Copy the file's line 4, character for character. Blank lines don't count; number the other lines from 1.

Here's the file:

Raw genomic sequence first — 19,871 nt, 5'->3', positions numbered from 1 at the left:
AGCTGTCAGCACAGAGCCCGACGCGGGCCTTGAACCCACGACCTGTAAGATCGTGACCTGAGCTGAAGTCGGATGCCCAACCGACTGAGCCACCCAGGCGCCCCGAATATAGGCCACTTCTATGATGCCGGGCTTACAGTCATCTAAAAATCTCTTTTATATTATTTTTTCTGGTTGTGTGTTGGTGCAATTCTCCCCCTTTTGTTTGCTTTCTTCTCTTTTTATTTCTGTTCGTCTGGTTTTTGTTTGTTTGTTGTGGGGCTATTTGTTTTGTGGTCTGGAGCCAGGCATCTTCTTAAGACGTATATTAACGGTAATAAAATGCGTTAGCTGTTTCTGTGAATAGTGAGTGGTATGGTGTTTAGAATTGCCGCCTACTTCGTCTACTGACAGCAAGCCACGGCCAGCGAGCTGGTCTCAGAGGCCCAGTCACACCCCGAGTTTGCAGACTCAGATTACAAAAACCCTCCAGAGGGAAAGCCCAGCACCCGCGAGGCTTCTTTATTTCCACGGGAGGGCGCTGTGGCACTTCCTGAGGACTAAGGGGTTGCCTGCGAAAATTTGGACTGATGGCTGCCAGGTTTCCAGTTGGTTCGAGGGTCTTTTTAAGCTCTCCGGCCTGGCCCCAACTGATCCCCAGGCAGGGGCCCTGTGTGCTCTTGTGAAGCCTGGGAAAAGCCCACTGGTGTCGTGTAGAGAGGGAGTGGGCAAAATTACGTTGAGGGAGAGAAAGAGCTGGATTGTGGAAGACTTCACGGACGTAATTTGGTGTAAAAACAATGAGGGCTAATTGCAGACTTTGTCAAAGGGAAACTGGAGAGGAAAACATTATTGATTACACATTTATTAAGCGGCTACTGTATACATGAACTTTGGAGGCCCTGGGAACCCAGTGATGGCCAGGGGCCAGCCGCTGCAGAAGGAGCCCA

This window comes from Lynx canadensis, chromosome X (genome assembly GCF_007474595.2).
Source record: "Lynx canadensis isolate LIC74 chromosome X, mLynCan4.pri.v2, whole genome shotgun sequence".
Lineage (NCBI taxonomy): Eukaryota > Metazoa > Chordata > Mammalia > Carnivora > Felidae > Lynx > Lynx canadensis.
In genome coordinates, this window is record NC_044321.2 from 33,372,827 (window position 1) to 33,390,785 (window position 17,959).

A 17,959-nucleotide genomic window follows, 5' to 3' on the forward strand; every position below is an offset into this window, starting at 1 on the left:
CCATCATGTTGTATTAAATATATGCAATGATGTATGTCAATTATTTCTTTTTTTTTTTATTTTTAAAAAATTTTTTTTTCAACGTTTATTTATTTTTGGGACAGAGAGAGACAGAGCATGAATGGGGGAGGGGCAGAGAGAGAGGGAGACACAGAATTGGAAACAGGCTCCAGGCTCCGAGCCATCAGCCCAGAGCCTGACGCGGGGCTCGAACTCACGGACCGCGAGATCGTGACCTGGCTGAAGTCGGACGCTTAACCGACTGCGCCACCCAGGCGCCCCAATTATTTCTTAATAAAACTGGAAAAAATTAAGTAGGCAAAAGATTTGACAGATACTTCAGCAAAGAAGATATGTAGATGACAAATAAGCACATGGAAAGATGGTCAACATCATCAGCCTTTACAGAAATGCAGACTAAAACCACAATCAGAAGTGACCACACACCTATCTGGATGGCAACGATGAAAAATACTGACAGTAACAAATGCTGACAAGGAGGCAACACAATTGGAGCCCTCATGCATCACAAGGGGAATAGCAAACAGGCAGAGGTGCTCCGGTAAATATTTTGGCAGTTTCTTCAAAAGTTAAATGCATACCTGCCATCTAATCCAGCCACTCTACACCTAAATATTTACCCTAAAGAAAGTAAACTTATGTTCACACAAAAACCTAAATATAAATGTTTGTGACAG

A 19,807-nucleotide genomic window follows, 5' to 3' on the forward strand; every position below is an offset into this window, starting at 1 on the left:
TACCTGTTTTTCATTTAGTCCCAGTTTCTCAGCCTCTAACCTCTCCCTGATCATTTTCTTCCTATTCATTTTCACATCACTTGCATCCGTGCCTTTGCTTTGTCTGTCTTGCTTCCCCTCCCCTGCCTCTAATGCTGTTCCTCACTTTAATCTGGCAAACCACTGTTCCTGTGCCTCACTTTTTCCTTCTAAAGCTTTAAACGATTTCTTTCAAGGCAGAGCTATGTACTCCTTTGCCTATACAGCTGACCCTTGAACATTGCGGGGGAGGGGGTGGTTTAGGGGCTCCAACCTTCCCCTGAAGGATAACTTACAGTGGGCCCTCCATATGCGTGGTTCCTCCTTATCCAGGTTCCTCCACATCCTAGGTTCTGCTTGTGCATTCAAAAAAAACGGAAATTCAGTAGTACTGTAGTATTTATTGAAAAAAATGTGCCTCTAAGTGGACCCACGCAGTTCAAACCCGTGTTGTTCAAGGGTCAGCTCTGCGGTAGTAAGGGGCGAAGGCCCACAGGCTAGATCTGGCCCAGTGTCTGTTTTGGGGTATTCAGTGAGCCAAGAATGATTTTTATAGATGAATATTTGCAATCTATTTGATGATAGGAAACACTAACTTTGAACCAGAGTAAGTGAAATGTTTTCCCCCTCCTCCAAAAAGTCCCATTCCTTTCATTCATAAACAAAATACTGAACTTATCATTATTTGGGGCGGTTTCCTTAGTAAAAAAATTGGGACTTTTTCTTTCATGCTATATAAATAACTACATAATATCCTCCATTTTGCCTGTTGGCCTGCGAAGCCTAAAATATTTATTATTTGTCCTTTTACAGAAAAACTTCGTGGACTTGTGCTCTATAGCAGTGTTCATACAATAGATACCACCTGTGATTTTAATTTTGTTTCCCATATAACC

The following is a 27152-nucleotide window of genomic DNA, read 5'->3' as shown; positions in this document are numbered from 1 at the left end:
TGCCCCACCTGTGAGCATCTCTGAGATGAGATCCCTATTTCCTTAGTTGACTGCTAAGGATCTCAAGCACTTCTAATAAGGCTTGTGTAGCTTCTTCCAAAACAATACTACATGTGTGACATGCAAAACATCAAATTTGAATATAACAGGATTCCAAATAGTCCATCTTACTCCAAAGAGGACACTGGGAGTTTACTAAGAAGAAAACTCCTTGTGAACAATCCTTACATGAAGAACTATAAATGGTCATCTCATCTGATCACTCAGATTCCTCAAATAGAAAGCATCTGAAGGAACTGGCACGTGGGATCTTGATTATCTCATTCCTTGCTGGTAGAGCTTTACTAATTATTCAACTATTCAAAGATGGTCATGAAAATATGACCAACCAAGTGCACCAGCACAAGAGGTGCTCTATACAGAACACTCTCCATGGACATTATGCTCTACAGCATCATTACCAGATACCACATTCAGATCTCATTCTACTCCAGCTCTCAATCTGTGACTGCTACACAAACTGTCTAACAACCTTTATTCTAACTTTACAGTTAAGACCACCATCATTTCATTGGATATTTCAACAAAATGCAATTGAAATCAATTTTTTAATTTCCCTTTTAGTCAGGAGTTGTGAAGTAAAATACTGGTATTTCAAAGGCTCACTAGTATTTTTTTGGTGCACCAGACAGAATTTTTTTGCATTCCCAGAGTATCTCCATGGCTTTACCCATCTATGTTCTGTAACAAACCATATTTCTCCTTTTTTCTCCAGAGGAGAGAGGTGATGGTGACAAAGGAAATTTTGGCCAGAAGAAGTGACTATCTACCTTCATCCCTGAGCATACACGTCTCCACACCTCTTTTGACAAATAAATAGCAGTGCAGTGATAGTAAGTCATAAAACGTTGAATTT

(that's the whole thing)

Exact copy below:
Source record: "Lynx canadensis isolate LIC74 chromosome X, mLynCan4.pri.v2, whole genome shotgun sequence".